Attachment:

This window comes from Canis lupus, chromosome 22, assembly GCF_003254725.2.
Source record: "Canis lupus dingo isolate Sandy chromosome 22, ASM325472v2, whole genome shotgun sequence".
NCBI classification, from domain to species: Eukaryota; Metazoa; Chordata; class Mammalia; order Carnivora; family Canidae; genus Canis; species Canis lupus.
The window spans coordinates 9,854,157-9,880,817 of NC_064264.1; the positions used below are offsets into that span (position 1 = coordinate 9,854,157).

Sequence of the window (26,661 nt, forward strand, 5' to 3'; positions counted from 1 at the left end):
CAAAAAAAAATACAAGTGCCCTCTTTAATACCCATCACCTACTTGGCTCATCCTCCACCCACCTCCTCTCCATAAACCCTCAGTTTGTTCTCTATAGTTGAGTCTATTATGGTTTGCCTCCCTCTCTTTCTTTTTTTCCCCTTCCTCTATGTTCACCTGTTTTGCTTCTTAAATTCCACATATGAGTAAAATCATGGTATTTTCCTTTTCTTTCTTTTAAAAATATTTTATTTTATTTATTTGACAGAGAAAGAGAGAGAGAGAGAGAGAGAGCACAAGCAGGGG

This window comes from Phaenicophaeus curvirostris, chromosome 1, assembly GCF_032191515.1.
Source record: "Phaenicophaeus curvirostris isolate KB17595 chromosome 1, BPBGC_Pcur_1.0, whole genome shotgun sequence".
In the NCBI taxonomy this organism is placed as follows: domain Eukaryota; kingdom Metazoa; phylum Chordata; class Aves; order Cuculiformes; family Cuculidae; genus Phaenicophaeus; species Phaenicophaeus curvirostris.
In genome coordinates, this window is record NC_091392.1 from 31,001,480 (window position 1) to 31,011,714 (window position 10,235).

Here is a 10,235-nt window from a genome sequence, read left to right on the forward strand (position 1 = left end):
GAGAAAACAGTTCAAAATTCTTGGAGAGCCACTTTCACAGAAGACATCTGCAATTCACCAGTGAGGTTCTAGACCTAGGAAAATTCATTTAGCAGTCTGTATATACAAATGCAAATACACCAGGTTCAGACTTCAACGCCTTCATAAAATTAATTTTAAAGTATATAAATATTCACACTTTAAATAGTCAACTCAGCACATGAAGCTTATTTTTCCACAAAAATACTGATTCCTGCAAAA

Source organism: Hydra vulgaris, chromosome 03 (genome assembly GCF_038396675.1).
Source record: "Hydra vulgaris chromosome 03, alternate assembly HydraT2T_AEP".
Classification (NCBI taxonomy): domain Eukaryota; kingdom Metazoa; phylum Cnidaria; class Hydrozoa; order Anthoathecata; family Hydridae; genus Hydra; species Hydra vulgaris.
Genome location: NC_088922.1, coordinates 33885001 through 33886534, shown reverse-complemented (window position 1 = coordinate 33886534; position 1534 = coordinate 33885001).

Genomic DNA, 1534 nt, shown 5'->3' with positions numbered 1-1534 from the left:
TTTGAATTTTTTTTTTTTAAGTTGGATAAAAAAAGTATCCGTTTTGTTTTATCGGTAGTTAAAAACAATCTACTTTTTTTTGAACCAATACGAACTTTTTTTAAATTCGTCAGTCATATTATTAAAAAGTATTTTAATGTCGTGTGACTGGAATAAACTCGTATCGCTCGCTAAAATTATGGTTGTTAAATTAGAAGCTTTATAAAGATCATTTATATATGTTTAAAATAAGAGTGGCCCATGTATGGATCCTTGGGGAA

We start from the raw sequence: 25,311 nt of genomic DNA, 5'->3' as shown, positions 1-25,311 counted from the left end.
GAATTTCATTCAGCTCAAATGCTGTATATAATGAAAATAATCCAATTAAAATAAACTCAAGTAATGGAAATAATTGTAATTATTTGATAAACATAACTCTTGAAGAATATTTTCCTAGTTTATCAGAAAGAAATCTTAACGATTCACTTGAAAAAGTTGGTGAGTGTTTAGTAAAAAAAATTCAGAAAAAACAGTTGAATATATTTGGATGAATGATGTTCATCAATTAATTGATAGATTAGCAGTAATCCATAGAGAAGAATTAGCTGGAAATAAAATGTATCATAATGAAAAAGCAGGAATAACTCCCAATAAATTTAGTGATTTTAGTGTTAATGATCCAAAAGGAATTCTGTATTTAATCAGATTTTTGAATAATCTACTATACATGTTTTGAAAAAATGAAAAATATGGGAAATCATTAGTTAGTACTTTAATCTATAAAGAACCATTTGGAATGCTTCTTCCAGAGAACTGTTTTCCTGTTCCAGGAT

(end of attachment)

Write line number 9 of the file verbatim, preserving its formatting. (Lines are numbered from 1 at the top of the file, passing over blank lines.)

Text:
In the NCBI taxonomy this organism is placed as follows: domain Eukaryota; kingdom Metazoa; phylum Chordata; class Aves; order Cuculiformes; family Cuculidae; genus Phaenicophaeus; species Phaenicophaeus curvirostris.